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DRUDGE - Dennis James - 17/10/2016

Parole Hearing
Under section 21(1) of the Parole Act 2002

Dennis James DREDGE

Hearing: 17 October 2016 at [Withheld]

Members of the Board:

  • Alan Ritchie – Panel Convenor
  • Ms G Hughes
  • Ms M More

Support Persons:

  • [Withheld]

DECISION OF THE BOARD

1. Dennis James Dredge, 66, appeared for the further consideration of parole on his sentence of two years one month for the indecent assault of a 17 year old autistic woman who was said to function as a 10 year old.

2. The offending occurred in the context of Mr Drudge’s role as a taxi/van driver to a special needs school.

3. There is no other relevant recorded criminal offending.

4. The prison security classification is minimum, the RoC*RoI 0.02062 and the sentence expiry date is 21 October 2017.

5. At the outset of this hearing the Board explained to Mr Dredge that it had earlier seen the [Withheld] Victim.  [Withheld] expressed the hope that Mr Dredge would not be released ahead of the end of his sentence and that on release there be appropriate conditions with the essence to make sure that the prospect [Withheld] Mr Dredge is minimised to the fullest extent possible.

6. Mr Dredge responded to that information with an expression of understanding of the consequences of the offending and an apology for it.

7. On 16 June 2016 the Board noted a [Withheld]  report of 24 March 2016 which assessed risk as low (also low on the ASRS) and which recommended the development of a risk management plan to be shared with his support people.

8. The Board agreed with that as a necessary prerequisite to release with a [Withheld] programme proposed to be undertaken in the community.

9. Our understanding was that Mr Dredge would be transferred from [Withheld] to [Withheld] to facilitate the steps recommended by the psychologist and supported by the Board.

10. The transfer has duly taken place but nothing else seems to have been achieved.  The parole assessment report for this hearing which was signed off on 5 September 2016 makes reference to a basic safety plan including a number of situations of high risk but that Mr Dredge continued to demonstrate little insight into the causes of his offending.  In the opinion of the writer of that parole assessment report Mr Dredge would require psychological treatment to improve his understanding before he could develop a meaningful safety plan.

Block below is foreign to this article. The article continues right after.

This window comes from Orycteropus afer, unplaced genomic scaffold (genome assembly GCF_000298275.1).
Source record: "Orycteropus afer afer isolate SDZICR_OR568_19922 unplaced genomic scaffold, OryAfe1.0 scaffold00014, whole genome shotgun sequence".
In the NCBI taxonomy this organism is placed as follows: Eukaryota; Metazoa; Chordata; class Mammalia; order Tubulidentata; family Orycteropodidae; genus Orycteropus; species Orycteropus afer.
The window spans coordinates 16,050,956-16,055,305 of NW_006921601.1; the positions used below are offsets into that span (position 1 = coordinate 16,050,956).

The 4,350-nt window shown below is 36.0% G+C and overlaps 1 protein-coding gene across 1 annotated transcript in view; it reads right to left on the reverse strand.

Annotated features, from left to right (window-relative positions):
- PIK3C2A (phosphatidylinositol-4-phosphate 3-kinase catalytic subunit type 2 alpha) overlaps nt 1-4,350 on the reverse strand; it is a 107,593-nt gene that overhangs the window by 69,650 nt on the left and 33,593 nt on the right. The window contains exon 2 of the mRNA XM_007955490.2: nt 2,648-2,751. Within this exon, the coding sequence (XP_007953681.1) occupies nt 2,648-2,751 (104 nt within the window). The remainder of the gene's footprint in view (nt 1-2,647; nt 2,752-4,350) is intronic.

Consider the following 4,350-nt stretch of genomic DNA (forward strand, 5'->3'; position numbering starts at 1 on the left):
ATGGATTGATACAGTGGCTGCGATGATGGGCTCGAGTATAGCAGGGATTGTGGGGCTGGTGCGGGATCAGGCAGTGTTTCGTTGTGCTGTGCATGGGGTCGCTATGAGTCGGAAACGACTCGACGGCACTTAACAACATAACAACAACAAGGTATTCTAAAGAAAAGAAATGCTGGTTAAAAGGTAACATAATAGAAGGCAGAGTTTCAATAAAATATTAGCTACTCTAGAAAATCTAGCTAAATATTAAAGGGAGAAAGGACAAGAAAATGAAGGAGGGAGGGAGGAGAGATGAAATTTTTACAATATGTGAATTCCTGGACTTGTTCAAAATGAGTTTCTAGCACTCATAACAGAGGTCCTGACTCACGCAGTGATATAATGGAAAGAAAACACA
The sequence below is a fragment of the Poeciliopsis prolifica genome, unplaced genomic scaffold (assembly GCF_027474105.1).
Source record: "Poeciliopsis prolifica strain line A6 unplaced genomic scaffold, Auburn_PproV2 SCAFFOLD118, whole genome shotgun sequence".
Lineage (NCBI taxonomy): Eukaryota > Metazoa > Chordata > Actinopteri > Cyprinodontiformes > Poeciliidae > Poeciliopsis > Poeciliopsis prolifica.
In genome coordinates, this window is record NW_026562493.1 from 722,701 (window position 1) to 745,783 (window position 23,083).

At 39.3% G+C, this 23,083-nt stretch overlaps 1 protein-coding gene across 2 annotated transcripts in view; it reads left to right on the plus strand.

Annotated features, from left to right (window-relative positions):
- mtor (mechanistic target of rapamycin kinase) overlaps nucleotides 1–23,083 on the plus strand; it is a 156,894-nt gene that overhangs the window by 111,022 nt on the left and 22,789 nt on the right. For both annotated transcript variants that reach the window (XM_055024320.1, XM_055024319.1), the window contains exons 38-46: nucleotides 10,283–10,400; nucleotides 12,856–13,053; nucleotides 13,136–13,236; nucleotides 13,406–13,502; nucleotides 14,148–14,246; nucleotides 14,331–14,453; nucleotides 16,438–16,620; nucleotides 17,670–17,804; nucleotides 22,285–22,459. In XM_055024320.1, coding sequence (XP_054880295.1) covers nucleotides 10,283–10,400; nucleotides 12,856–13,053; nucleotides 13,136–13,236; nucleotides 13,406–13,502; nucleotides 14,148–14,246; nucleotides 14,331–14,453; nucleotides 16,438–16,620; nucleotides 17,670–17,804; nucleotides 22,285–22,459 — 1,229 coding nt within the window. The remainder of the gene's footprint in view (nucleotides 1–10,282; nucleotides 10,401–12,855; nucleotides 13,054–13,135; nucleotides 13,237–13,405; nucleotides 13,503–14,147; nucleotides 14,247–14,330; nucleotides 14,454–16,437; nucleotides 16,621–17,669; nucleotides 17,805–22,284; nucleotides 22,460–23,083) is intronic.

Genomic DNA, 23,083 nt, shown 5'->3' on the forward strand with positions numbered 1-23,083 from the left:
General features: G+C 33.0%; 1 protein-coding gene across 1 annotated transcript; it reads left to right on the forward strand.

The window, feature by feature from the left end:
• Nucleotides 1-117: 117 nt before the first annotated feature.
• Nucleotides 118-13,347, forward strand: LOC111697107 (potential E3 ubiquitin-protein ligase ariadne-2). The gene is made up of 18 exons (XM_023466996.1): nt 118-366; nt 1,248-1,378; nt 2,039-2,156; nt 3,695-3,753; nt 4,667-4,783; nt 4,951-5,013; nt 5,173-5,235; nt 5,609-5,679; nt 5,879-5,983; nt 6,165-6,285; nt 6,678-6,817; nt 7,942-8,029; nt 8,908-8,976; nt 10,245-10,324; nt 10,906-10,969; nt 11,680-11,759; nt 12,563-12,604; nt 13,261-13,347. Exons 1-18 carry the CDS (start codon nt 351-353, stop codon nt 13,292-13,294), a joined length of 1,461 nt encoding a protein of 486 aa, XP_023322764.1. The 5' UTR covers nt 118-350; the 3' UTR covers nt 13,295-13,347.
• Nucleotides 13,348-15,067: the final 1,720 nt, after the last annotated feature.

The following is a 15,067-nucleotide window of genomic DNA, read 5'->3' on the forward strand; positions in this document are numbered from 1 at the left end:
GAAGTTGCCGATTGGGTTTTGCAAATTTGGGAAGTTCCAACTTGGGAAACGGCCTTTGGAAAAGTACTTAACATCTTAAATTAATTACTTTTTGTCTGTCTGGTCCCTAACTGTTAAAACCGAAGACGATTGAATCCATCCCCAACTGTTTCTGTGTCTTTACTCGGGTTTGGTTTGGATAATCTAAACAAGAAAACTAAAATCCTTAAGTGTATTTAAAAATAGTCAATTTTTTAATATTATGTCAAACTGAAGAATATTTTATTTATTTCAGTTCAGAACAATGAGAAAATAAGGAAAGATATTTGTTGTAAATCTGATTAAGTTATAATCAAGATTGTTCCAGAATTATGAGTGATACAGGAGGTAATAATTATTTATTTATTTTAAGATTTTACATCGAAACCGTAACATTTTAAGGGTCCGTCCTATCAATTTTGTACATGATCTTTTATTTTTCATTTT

11. We have had it confirmed today that the basic plan is not even in Mr Dredge’s possession.  He said it was written by him at [Withheld] and handed in and he was expecting it to be discussed with him but it has not.  There has been no referral for the psychological treatment to which the parole assessment report refers.

12. As with the last Board we are in no doubt that the original recommendations of the psychologist need to be followed.  Again in questioning today Mr Dredge’s insight seemed limited.

13. These matters need, in fairness to Mr Dredge, to be taken up with the assistance of the case manager in the first instance.

14. The other matter concerning us somewhat today was the suitability of the proposed accommodation with Mr Dredge’s [Withheld].  We had it confirmed by Mr Dredge’s [Withheld] that although [Withheld] no longer lives in the accommodation there are [Withheld] visit that accommodation.  It would be useful for Mr Dredge just to reflect on the suitability of the accommodation and whether there might not be any better option.

15. As things stand we are unable to be satisfied that risk is other than undue and we say that having regard to the available risk assessments including through the psychologist.  In our opinion there needs to be a reference to the psychologist, the development of an effective safety plan, the reference of the plan to support people and a reflection on the question of accommodation.

16. All of that is likely to take some time.  We will schedule Mr Dredge to be seen in July 2017.  If the necessary work has been undertaken ahead of that time then Mr Dredge has an entitlement to apply for an earlier hearing under section 26 of the Parole Act.  He would be wise to discuss that prospect with his case manager as soon as he receives this written decision.

Alan Ritchie
Panel Convenor